In its policies regarding China, the US will surely maintain the strong stance it has taken over the last several years, but will likely pursue a policy that differs from the Trump administration in terms of practical strategy. Bearing in mind the high-handed policies that China has clearly adopted both domestically and abroad, and that the public sentiment regarding China in the US is strong, it is inconceivable that US-China relations will return to where they were four years ago. Considering the necessity of obtaining the approval of the Senate for high positions within the administration, the new administration will likely continue its hardline policies on China for a while. From an economic security perspective, exports of semiconductors and other advanced technology to China will continue to be strictly controlled. Moreover, the new administration will probably ask its own country and countries around the world to develop information and telecommunications networks that do not use products made in China. It will likely take a strong stance on human rights and democracy.
By using tariff reduction as an inducement, it will probably exert pressures on China.
However, the Biden administration will take both philosophy and national self-interest into consideration in its diplomacy, making it difficult to impose a simple perspective on the administration. As a result, its diplomatic negotiations with China and the rest of Asia will be based on a mix of confrontational and cooperative attitudes.
As domestic job creation has already become the most important issue in the US economy, in addition to post-coronavirus economic policy, the Biden administration will strengthen the US' protectionist tendencies in the future. It will not hesitate to force foreign countries to open up to the international market or provide domestic subsidies. Looking at both the Democrats in Congress and the Republican Party, it is difficult to imagine the US returning to the TPP (now CPTPP). Also, job creation is key to important controversial issues, such as energy policy and supply chain restructuring. It is likely that extremely inward-looking policy will be concealed underneath the political rhetoric of foreign policy. It would be unsurprising if the new administration were to begin its dialogue with China with an eye on opening the market. In that case, tariffs on Chinese products will be a weapon for the Biden administration. By using tariff reduction as an inducement, it will probably exert pressures on China.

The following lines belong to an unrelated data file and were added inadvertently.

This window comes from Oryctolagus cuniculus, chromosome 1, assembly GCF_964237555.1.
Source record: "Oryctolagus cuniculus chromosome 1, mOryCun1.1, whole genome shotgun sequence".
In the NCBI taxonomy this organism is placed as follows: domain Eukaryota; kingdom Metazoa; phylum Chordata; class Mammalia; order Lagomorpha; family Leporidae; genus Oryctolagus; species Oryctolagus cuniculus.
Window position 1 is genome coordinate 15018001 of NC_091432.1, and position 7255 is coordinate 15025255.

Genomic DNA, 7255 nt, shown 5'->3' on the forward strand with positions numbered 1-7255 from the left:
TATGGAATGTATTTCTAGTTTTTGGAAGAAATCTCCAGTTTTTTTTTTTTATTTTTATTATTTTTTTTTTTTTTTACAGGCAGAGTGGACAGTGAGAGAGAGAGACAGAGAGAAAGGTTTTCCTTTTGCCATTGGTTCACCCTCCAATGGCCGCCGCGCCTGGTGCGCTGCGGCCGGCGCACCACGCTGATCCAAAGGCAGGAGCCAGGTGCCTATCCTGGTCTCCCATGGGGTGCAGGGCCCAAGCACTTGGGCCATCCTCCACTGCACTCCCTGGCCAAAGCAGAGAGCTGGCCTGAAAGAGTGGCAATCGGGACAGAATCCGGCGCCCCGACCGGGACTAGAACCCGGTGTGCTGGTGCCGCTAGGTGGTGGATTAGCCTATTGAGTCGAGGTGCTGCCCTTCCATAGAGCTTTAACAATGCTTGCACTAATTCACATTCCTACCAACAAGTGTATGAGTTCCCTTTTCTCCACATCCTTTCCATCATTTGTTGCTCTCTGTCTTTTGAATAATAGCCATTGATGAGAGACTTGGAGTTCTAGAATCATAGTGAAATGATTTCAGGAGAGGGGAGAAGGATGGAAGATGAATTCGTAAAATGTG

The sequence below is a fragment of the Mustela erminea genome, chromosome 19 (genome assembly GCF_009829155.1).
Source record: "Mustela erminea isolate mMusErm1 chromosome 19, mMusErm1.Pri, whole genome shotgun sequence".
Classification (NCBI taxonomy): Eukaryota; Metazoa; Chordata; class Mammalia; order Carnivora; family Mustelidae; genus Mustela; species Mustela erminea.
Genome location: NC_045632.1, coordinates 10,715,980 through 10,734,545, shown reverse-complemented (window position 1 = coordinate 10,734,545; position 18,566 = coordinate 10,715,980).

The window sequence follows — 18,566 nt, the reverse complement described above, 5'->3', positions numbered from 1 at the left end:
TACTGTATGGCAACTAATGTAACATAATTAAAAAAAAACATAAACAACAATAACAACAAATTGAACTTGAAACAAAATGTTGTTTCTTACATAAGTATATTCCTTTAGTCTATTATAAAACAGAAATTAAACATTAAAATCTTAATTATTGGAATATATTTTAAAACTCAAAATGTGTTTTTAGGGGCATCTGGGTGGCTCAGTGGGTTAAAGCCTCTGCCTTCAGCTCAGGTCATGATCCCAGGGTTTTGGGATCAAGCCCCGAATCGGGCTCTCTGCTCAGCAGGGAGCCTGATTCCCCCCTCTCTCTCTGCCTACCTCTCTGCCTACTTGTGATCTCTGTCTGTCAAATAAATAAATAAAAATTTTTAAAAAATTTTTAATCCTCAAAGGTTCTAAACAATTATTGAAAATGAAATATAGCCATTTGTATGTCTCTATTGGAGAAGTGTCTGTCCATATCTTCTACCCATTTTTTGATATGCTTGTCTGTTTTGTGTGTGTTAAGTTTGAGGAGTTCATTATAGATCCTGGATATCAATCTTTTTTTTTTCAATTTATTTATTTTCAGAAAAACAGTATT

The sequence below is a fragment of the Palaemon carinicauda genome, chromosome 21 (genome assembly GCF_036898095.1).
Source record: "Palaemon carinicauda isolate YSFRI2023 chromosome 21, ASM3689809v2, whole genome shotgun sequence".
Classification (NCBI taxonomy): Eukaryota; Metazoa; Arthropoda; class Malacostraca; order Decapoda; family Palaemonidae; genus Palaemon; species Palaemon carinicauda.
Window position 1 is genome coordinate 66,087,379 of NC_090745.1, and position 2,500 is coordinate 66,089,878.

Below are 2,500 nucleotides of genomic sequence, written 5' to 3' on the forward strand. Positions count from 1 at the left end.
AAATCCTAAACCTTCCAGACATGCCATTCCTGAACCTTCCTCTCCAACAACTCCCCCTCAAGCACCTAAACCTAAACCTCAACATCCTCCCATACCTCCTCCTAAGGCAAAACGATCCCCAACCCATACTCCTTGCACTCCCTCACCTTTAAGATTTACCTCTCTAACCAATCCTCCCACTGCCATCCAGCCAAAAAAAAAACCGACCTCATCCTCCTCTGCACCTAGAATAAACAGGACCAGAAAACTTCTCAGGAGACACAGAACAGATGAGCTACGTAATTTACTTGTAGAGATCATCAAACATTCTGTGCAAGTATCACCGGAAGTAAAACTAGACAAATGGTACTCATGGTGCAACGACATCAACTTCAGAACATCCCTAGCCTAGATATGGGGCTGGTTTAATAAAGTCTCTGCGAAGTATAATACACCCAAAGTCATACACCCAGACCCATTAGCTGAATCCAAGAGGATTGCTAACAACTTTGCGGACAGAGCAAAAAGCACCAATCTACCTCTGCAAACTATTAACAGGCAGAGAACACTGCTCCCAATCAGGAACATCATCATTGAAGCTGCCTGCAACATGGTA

The US will likely demand high-level cooperation from Japan in regional security, which involves issues such as the rise of China and North Korea, climate change, human rights, the deterioration of democracy and other global issues.
The Biden administration will undoubtedly emphasise its alliance with Japan in Asia. However, the actions of the US during the Obama administration have already caused the world to form the perception that the US lacks the power to single-handedly police the world. During a Democratic administration, Japan’s role is large. The US will likely demand high-level cooperation from Japan in regional security, which involves issues such as the rise of China and North Korea, climate change, human rights, the deterioration of democracy and other global issues. Japan is handling economic security relatively well, while in the field of support for human rights and democratisation, there are differences in the policy priorities of Japan and the US, as well as in the forms of their relevant laws and policies. The most important point is that the government of Japan, led by the Liberal Democratic Party, has consistently advocated certain lines of policy which cannot be simply revised, even after a change of administrations in the US.
Although it may be good to enjoy the defeat of President Trump, the Biden administration will soon be aware that US diplomacy lacks a strong base, considering the severe political situation in the country. It is also premature to say that a denial of Trump diplomacy would please the world. From this position, to encourage the world to make progress toward freedom and liberalisation, the new administration is urged to stay informed of international political developments, avoid preachy diplomacy, enlarge its vision, work hard and demonstrate true leadership.